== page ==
NASA has been planning its first manned mission to the moon in 2024 - 50 years after successfully achieved moon landing. This mission which has been dubbed 'Artemis' has created a lot of buzz since its announcement in May. The specialty of the mission is this would be the first time a woman would be stepping on the Lunar surface. But NASA is not done with its surprises. It took to Twitter on Sunday to announce- 'We're going to the moon, to stay'.
Fifty years ago, we pioneered a path to the Moon. Today, our calling to explore is even greater. We’re going to the Moon to stay — and then to forge a path to Mars and beyond. #Artemis is the next chapter of human space exploration: https://t.co/MXIvA0xFmv pic.twitter.com/TCFU8altJc— NASA (@NASA) August 25, 2019
The announcement claims that the moon is not their final destination, but its Elon Musk's favourite- Mars. The video shared by NASA shows craters on the moon, where astronauts are seen trudging. It also shows many igloo-shaped camps that NASA envisions to set up. The space agency which plans to send a man and a woman astronaut to the Moon hopes to explore beyond our galaxy.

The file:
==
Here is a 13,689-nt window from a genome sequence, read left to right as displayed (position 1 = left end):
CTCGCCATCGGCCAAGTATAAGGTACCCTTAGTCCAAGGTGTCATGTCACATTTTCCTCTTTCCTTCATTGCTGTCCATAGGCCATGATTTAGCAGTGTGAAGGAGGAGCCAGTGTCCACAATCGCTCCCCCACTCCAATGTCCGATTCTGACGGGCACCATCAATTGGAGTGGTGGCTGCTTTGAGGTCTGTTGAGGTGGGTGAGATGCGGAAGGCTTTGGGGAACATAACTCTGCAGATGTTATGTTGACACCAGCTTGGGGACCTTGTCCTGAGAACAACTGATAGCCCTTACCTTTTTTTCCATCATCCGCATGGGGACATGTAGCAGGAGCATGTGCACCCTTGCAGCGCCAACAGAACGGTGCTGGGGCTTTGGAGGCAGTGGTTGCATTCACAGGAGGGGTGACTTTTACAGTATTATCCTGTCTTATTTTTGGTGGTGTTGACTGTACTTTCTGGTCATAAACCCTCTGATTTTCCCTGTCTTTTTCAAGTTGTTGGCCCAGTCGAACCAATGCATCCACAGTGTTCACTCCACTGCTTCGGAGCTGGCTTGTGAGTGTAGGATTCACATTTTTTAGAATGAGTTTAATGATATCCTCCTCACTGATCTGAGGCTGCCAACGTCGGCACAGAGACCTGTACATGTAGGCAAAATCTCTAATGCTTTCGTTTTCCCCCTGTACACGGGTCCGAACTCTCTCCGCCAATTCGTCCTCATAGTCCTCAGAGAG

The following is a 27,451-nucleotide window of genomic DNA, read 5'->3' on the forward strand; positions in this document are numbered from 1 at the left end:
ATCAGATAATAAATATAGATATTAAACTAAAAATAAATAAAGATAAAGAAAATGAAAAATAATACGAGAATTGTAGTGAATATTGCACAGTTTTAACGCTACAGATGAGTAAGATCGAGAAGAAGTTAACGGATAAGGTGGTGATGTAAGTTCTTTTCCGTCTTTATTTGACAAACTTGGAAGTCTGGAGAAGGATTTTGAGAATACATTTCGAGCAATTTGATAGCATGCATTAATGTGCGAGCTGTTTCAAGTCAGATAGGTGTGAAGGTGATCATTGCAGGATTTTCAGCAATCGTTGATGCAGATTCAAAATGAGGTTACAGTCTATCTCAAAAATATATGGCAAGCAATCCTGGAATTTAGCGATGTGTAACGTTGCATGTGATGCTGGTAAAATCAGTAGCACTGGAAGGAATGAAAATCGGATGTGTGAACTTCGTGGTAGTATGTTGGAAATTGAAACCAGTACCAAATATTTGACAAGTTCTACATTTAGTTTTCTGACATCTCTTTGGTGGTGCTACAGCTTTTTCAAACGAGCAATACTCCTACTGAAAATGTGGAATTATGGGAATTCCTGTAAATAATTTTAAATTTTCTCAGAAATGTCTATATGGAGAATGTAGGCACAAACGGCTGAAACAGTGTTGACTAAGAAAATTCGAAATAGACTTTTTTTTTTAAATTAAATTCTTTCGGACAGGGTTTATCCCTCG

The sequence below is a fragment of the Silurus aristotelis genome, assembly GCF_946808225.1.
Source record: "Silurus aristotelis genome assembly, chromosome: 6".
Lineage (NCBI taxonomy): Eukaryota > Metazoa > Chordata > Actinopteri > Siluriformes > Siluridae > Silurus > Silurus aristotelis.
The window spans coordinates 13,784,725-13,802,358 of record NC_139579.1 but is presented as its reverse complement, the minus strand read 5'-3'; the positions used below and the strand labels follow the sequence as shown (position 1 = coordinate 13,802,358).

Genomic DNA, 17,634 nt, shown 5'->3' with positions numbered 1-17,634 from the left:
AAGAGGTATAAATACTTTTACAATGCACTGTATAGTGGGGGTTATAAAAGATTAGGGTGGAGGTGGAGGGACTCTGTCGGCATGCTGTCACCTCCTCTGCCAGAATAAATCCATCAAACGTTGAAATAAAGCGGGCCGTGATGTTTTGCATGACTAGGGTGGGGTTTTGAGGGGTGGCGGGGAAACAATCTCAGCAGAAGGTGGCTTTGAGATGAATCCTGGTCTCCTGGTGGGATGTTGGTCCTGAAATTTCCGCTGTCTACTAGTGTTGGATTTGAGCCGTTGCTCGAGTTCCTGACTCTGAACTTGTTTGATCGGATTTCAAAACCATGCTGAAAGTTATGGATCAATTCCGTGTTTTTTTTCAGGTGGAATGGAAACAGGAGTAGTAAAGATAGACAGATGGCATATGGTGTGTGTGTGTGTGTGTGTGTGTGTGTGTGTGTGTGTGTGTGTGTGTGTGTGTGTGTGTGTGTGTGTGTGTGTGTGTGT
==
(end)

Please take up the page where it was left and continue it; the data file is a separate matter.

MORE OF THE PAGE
According to its official website, Artemis is NASA's pioneer lunar exploration program where they plan to use innovative new technologies to conduct a massive space exploration of the Moon. NASA plans to partner with commercial and international partners to establish sustainable missions by 2028. Their immediate aim is to initially aims to send an unmanned flight 'Artemis-1' to test the Space Launch System (SLS) - NASA's powerful new rocket in 2020. Then they plan to send a manned mission 'Artemis-2' to space and then by 2024 it plans to land on the moon.
Detailing what SLS will do, NASA says that on their sojourn to the Moon, they would send astronauts in their Orion spacecraft at the Gateway between the Earth and lunar orbit. These astronauts are scheduled to dock in the Gateway where they will live and work around the Moon. From the Gateway, they will go to the Moon and then ultimately return to Earth. This mission is prior to Artemis 1 and 2.